Although it sounds like a contradiction, reading can be a way to help children with dyslexia. It must be remembered that dyslexia, according to the opinion of the majority of experts, is a disorder in the ability to read, a difficulty in phonological processing that is not explained by cognitive impairment or some external factor.
Therapeutic intervention for dyslexia usually relies on exercises to strengthen auditory discrimination, phonemic awareness, and reading comprehension.
However, there is also a psycho-emotional dimension that frequently affects a person with this disorder: lack of confidence, frustration, frustration, anxiety, or low self-esteem. This dimension exists because reading is a central activity in the school environment, and failure to read greatly affects academic performance. Children with dyslexia find it difficult to understand why their efforts are futile and not progressing at the pace of their peers.
If we also consider that dyslexia is one of the most common problems among schoolchildren, and that for decades, reading has been used in hospitals and psychoeducational settings, as well as with children and young adults, as a therapeutic tool, it seems relevant. Consider the use of children’s and youth literature as an aid in dyslexia cases.
It is not about ignoring or replacing the usual speech therapy or psychological interventions, it is about bringing children closer to the personalities of children with the same problem, so that they can identify and empathize with them.
This simple use can be applied, for example, by reading aloud, whether by a speech therapist, teachers, psychologists, or family members.
The books of your choice
In the vast ocean of children’s and young people’s work, we find some, either because of their subject matter or because of the presence of a character, who deal with this problem.
Among the comic albums of early readers, there are some in which, although it is hardly alluded to, there is a character that suffers from it:
writing machine (Tom McLaughlin, Coco Books).
The lion who can’t write (Martin Balchait, Loguez Editions).
The key of the prince of the sun (Juan Gonzalez Caballero, Papelo Editorial).
For children aged 7-16, there is a wide range of stories in chapters or novels with stories, almost always with the main narrator, where one of the characters has dyslexia and this fact determines the features that distinguish them:
Fantastic epic Percy Jackson and the Olympians (Rick Riordan, Salamander).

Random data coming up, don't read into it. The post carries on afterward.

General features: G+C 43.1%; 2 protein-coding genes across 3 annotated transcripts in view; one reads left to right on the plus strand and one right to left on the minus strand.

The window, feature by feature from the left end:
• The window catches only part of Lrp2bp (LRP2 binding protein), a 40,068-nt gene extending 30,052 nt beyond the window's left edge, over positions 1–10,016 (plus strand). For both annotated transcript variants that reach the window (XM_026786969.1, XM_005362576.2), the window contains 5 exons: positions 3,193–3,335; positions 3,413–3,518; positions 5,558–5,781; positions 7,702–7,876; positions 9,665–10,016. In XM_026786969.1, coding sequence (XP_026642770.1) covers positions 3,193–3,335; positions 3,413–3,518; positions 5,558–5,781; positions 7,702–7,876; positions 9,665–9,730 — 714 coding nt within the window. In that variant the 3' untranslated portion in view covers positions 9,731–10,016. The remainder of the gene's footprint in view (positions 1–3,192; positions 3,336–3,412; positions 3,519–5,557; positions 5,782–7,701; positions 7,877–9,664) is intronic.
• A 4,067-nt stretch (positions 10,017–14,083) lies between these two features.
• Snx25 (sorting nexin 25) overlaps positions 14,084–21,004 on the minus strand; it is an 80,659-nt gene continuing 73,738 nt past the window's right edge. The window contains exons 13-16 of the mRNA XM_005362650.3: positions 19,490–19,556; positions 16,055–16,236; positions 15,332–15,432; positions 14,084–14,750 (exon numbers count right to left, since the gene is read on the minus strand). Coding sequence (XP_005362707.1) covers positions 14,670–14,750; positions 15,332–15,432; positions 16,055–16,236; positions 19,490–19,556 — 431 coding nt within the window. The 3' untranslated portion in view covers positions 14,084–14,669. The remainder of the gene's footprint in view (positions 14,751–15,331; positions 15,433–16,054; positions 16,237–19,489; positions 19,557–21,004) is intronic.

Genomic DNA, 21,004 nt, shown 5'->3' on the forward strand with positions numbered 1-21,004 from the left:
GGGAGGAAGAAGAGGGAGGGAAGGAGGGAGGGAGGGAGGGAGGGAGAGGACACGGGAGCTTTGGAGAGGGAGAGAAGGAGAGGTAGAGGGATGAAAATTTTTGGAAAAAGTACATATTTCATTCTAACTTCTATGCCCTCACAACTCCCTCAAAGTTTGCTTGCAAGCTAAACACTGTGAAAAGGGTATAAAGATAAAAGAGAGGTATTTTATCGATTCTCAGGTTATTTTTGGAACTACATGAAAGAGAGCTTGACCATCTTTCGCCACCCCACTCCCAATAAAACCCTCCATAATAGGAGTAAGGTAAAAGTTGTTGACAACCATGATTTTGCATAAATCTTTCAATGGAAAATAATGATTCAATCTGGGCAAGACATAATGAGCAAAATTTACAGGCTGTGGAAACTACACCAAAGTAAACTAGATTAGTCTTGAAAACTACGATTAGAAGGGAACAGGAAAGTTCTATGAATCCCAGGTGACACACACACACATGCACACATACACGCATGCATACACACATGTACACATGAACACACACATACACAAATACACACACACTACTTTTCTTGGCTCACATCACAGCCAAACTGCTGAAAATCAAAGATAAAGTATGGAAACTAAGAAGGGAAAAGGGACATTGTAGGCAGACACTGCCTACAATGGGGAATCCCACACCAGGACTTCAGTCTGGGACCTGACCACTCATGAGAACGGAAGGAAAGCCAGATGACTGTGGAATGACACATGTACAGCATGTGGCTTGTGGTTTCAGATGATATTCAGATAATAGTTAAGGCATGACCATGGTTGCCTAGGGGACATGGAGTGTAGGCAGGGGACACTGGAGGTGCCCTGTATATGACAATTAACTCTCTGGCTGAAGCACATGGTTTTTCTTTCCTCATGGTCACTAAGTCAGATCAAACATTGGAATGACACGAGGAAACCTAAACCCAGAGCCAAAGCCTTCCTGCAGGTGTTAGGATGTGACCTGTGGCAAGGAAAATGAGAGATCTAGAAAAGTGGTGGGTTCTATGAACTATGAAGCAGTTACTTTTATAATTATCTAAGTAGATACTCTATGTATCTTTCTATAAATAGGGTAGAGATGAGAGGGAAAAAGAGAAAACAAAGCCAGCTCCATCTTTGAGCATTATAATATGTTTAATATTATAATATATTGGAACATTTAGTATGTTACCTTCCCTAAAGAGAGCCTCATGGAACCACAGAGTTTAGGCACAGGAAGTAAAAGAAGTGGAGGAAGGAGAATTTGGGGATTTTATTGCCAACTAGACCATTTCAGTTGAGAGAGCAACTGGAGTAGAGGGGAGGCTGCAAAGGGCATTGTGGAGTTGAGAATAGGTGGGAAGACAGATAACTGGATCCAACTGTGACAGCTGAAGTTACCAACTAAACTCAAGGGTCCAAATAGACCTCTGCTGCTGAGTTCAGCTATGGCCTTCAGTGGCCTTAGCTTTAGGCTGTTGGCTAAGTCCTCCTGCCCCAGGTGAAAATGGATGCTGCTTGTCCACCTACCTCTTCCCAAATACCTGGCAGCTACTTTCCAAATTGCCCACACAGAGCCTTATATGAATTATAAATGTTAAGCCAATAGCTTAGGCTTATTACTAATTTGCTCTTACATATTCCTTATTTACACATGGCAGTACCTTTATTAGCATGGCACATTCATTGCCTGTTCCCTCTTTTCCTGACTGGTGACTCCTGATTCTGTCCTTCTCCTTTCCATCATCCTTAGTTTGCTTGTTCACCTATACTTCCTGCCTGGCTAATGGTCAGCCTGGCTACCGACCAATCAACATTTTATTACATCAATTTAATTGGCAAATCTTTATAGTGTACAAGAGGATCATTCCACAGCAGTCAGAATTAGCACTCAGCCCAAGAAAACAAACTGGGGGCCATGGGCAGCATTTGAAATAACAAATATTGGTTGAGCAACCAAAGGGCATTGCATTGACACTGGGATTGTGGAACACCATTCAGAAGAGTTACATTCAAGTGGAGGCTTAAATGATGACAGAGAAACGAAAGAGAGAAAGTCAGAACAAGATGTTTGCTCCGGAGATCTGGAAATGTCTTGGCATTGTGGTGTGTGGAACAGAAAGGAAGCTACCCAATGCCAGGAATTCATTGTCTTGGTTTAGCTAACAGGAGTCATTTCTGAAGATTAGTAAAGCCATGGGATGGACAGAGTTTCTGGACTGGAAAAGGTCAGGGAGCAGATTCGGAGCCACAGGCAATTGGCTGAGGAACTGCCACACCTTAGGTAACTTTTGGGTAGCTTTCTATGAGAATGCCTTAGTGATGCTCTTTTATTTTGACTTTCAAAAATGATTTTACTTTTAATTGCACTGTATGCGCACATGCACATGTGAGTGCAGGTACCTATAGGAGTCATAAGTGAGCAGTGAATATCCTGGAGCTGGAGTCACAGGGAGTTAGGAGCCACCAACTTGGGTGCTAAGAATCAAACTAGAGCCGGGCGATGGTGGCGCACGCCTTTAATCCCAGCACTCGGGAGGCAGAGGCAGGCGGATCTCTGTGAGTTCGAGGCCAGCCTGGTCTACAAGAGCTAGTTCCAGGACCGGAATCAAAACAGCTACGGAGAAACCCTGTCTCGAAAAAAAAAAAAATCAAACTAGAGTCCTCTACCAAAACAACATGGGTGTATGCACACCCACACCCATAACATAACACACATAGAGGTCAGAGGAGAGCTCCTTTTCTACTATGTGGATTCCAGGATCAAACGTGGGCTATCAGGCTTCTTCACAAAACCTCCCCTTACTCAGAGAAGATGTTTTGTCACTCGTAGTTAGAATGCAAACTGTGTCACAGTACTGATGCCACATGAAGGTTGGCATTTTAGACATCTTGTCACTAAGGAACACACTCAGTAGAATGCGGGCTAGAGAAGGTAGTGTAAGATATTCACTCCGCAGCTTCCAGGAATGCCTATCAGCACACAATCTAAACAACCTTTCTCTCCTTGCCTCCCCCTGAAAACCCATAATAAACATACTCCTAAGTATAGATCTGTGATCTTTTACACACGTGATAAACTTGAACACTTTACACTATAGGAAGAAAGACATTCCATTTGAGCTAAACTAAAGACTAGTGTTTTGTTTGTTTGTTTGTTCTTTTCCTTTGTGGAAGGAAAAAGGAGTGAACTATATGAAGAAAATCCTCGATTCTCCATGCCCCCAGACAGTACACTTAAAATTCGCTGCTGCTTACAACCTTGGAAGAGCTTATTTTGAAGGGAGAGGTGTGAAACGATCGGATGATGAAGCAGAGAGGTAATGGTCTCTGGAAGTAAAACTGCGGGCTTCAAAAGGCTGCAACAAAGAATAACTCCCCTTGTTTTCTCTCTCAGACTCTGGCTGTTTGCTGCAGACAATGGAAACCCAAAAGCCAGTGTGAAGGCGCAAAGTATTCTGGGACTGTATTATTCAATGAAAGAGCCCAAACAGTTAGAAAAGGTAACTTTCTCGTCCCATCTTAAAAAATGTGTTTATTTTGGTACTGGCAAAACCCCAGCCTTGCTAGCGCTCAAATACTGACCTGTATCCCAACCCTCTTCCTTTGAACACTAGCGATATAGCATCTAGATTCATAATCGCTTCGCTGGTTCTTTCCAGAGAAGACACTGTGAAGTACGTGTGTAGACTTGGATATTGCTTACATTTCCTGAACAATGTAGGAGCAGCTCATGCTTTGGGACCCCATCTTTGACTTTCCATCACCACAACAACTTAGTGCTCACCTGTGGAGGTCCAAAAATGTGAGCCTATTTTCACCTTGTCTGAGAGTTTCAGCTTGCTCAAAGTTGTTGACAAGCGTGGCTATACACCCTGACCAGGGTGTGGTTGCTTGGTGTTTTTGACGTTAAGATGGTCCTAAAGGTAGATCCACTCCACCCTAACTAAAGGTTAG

The truth according to Mason Butel (Leslie Connor, Anaya Editorial).
In many stories, dyslexia is dealt with in a school setting, where its consequences are further manifested:
Freak Club (Jordi Sierra e Fabra, SM).
Like a fish in a tree (Linda Mullally Hunt, Ink Cloud). This latest book tells the story of Ali, her frustration at school, the ridicule of her classmates, but the acceptance of many others and her overwhelming desire to excel.
The importance of the message
The common message in these works is that everyone is different and has something special, so it makes no sense to perceive the difference as negative, even if this initially provoked disapproval in others, as in the protagonist. I want to be what I will be (Sylvia Molina, Meeting Point).
People with dyslexia have difficulties that they have to overcome, but in children’s and young people’s literature these obstacles appear in a gentle and non-tragic way, as in Mary Maree Maria (Clara Granara, Editorial Quipu) or in forgotten word (Maria Pineda).
In addition, children with dyslexia also have advantages, since their deficit is compensated for by developing other skills: Standish, in Three faces of the moon (Sally Gardner, Ink Cloud), Able to see what others can’t thanks to his brilliant intuition.
And the protagonist Pedro and the map challenge (Tracy Packiam Alloway, SM) Returns to camp without the need for a map, because it provides dyslexics with amazing mobility.
Overcoming difficulties requires, on the one hand, self-knowledge and acceptance of one’s own limitations, and on the other hand, reliance on teachers or friends to tame the disorder, as in Noah and Dex (Carlos Lecha Joffre, Dest Edition).
The inexhaustible flow of literature will allow affected people to resort to many other paradigms, and the books can be used as a therapeutic treatment to treat other disorders of child development.